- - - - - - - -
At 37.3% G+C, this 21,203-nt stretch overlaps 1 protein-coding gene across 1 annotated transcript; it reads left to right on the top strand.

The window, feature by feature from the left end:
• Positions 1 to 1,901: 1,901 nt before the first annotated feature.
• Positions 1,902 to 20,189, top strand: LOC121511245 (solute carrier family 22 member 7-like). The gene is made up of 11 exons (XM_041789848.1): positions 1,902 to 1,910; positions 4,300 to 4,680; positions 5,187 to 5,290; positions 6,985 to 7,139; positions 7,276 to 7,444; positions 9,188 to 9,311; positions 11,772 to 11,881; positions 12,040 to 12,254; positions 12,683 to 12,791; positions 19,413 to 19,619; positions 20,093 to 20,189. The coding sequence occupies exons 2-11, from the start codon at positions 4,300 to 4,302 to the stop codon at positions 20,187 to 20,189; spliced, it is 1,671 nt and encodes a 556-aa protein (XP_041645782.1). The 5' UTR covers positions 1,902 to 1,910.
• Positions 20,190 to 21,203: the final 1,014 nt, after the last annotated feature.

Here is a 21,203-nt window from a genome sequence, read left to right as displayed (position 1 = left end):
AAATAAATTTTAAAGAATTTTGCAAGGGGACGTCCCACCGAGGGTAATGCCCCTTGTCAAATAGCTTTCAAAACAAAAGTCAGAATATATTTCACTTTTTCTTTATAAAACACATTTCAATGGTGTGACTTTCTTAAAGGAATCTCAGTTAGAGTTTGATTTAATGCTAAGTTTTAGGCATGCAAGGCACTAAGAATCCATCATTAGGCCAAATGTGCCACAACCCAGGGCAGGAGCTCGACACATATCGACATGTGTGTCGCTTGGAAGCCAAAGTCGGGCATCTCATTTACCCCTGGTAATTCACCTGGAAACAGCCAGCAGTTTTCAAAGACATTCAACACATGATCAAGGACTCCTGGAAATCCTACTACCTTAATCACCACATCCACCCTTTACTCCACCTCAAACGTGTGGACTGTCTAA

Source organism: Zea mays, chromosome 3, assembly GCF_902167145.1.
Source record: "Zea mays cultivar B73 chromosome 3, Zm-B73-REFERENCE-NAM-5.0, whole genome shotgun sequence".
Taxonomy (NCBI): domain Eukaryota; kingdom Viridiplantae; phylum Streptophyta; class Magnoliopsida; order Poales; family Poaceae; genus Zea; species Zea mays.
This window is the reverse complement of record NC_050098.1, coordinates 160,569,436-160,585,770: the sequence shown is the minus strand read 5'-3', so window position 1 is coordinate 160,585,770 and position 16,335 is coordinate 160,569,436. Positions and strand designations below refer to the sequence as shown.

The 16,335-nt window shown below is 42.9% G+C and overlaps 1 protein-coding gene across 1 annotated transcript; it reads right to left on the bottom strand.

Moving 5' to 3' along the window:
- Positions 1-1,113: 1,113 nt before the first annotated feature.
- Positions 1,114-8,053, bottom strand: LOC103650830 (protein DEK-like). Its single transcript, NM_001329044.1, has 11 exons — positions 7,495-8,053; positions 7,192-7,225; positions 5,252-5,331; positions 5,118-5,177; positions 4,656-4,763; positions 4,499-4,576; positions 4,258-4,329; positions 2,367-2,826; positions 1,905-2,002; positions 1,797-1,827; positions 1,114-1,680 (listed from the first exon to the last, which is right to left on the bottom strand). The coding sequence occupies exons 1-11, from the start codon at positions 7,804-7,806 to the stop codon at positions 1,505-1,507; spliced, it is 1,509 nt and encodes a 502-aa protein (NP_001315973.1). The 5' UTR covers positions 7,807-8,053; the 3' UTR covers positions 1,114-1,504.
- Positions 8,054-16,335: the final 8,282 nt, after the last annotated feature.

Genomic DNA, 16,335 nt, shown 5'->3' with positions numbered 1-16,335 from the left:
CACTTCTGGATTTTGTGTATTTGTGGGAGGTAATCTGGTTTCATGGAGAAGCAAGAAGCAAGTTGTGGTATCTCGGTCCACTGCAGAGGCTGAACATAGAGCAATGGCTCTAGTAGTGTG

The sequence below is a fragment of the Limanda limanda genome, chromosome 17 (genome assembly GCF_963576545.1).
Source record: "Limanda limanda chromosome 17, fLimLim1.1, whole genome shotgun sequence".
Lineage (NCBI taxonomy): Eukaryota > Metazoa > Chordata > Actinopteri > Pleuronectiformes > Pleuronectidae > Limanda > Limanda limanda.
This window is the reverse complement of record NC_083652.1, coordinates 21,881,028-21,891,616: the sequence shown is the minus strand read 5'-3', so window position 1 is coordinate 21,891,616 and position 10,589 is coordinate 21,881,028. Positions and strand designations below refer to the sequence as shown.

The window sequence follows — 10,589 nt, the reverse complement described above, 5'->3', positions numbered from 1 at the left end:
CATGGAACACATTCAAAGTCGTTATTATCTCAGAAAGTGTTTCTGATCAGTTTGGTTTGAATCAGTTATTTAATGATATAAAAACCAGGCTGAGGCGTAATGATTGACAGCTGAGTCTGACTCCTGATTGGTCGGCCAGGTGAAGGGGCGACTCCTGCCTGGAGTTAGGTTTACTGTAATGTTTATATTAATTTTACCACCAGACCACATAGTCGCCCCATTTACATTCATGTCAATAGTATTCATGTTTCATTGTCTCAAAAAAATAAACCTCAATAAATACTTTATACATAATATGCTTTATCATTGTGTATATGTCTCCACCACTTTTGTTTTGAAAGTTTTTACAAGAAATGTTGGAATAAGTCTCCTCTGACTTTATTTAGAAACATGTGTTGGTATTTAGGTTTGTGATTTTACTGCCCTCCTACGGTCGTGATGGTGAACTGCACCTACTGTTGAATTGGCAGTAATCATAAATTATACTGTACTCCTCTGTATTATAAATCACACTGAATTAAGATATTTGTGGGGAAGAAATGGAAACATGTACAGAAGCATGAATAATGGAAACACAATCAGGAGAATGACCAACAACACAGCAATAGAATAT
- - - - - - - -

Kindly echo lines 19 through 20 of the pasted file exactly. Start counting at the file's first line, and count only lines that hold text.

The sequence below is a fragment of the Limanda limanda genome, chromosome 17 (genome assembly GCF_963576545.1).
Source record: "Limanda limanda chromosome 17, fLimLim1.1, whole genome shotgun sequence".